NSW Anxiety Disorders Treatment Centre (NSWADTC) is a private treatment centre located in Newcastle NSW Australia and you can make an appointment to see one of our psychologists any time you wish. Staff at the centre are dedicated to providing professional, effective, evidence based treatments for people experiencing anxiety disorders and depression. NSWADTC Psychologists have put together this web site as a starting point to assist in the understanding of anxiety disorders and what's required to effectively treat them. We hope you find the information useful, but remember the information provided can never substitute for the assistance you may obtain in person from a registered psychologist and particularly one who specialises in treating anxiety disorders. Follow the links below and to the left to find further information on the issues that affect you and please don't hesitate to contact us if you would like to hear more about our treatment options. Please note also that this site will be receiving additions to its content over time, so don't forget to save this page to your favourites list (right click and highlight 'add to favourites' in your web browser) and check back from time to time for more information on the issues that affect you.
At any given time around 9.7% of the Australian population meet the criteria for a diagnosis of panic disorder. This means that almost one in ten people are experiencing frequent and often debilitating panic/anxiety attacks. Anyone can experience panic attacks and they often start for reasons which aren't obvious. Symptoms include racing heart, lightheadedness, shakiness, dry throat, sweating, nausea and feelings of intense fear or impending doom. Typically when they first occur you worry that you might be going crazy, losing control, having a heart attack/stroke, or that you wont be able to breathe. It's important to know that none of these things can happen as a result of panic attacks no matter how strongly it may feel like it. The good news about panic attacks is that they are often completely curable typically without the need for medication. Cognitive behaviour therapy (CBT) treatment programs of between eight and sixteen consultations have been demonstrated to achieve an elimination of panic attacks in up to 94% of cases.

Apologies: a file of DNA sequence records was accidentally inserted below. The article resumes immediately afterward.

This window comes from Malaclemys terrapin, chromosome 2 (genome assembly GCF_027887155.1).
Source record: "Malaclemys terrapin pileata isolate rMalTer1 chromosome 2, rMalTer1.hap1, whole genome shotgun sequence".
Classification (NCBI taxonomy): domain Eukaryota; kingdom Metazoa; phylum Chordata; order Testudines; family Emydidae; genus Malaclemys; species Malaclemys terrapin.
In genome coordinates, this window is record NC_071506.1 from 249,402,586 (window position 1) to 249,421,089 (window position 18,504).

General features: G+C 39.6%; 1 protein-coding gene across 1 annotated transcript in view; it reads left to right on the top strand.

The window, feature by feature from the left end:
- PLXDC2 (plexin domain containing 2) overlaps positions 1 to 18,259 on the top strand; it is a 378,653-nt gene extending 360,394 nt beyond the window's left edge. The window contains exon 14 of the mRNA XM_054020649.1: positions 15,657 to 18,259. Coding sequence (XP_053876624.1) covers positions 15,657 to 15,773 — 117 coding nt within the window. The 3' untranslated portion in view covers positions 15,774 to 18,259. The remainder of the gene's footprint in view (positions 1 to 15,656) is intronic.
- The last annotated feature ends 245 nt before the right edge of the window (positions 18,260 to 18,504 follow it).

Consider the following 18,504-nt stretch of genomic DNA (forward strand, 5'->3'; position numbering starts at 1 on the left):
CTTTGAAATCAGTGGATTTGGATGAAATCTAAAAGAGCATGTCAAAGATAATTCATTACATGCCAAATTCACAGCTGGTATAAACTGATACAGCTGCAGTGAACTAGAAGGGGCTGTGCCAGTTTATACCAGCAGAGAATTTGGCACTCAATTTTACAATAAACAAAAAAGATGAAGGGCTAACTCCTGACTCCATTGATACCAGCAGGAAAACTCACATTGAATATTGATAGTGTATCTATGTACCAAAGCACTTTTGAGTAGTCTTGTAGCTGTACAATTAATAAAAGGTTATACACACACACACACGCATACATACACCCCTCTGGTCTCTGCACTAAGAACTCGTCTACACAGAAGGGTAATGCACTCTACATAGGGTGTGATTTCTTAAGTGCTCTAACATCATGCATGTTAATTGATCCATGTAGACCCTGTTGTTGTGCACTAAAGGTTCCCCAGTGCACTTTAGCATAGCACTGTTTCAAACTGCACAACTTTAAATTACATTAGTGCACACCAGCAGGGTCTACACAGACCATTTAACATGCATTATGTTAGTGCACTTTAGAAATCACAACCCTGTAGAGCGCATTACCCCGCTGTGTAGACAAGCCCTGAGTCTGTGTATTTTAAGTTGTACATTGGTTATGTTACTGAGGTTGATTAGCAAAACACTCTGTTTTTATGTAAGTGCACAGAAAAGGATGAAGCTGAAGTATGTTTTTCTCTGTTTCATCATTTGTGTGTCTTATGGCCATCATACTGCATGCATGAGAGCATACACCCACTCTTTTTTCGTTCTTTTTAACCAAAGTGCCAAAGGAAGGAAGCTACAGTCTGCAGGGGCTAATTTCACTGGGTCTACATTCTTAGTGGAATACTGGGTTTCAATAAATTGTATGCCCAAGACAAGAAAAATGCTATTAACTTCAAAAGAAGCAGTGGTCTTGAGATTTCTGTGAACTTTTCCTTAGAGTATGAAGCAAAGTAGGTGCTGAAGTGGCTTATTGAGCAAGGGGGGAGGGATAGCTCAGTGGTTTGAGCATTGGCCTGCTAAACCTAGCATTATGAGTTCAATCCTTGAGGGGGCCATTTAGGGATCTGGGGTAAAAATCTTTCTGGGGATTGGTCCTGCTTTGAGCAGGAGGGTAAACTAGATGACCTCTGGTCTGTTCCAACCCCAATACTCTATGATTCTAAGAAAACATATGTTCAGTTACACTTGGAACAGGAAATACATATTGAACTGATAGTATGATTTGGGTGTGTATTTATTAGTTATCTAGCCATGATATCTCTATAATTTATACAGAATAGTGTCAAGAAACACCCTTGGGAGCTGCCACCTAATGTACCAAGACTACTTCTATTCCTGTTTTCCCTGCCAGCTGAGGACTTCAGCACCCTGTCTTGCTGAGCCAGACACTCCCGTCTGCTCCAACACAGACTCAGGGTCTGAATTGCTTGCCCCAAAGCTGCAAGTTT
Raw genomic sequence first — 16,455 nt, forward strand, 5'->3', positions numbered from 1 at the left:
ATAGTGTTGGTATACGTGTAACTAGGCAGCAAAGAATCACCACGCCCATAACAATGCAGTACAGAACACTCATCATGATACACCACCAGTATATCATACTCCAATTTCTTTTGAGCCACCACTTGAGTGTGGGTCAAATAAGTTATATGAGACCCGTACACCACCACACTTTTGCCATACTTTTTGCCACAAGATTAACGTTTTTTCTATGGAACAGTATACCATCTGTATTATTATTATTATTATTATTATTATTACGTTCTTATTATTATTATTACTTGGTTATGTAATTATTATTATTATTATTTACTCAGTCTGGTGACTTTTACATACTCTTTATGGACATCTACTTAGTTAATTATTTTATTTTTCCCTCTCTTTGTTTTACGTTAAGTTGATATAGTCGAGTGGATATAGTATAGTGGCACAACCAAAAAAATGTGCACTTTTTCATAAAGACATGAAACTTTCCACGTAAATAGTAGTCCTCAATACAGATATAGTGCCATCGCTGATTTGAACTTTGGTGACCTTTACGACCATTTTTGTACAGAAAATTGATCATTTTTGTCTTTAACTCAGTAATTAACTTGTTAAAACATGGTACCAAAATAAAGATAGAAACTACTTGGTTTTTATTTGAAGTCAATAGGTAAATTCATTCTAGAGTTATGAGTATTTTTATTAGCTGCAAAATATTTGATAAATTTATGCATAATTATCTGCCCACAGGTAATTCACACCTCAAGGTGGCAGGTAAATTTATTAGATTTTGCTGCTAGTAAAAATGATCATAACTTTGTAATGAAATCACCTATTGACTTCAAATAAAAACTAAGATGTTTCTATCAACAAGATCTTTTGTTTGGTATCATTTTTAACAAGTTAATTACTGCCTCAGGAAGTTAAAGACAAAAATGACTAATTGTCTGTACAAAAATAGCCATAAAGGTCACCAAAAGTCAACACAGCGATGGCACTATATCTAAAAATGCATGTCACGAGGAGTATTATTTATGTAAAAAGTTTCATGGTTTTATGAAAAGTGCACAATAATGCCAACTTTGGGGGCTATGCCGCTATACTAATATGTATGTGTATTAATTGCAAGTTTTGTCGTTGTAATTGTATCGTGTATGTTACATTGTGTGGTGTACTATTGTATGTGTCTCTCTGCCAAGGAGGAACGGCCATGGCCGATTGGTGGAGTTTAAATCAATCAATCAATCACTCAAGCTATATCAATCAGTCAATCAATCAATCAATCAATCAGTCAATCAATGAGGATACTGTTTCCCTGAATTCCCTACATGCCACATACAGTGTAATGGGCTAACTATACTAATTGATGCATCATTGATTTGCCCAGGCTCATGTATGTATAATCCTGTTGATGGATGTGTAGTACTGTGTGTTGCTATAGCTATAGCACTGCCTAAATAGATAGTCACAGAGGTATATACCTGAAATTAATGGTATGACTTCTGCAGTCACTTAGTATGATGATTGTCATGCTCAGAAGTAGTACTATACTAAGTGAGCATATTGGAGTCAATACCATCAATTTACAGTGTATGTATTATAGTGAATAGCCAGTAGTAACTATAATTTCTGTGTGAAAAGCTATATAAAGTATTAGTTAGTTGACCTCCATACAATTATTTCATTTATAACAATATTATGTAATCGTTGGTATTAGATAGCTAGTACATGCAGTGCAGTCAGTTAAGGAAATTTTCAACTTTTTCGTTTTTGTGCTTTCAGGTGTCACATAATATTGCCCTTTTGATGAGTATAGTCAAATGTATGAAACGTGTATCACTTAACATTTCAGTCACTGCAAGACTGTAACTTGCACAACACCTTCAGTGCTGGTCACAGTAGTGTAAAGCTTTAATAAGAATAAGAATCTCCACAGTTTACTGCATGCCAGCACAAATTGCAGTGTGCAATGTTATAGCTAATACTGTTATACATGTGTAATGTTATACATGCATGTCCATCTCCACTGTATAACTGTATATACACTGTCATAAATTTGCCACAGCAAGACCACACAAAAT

Social anxiety disorder (SAD) or social phobia is more than just shyness (most people feel a little uncomfortable at first in social settings). A diagnosis of social anxiety disorder is typically given when a person experiences panicky feelings when in social settings or attempting to enter social settings. Symptoms can include blushing or fear of blushing (erythrophobia), heart racing, shakiness, feeling sick on the stomach, lightheaded and sweaty palms. Often excessive sweating can become the principal concern of those experiencing social anxiety perhaps leading to a diagnosis of hyperhydriosis. Cognitive behaviour therapy has been well evidenced to provide significant relief of social anxiety symptoms.
Everyone worries about things at times, however, if you experience strong, persistent and excessive worry, particularly about things that seem unrealistic, then you may be experiencing Generalised Anxiety Disorder (GAD). GAD is a debilitating problem which affects about 5% of Australians. The principal symptom of GAD is persistent worry often leading to feeling panicky and ultimately depressed. Usually we are able to dismiss our worries without too much difficulty, but if GAD develops worries persistently re-appear causing intense frustration and anxiety. When this occurs trying to push away worries through techniques such as distraction often only makes the anxiety worse. Fortunately having the right information and using the right strategies to fight the symptoms of GAD can provide long lasting relief.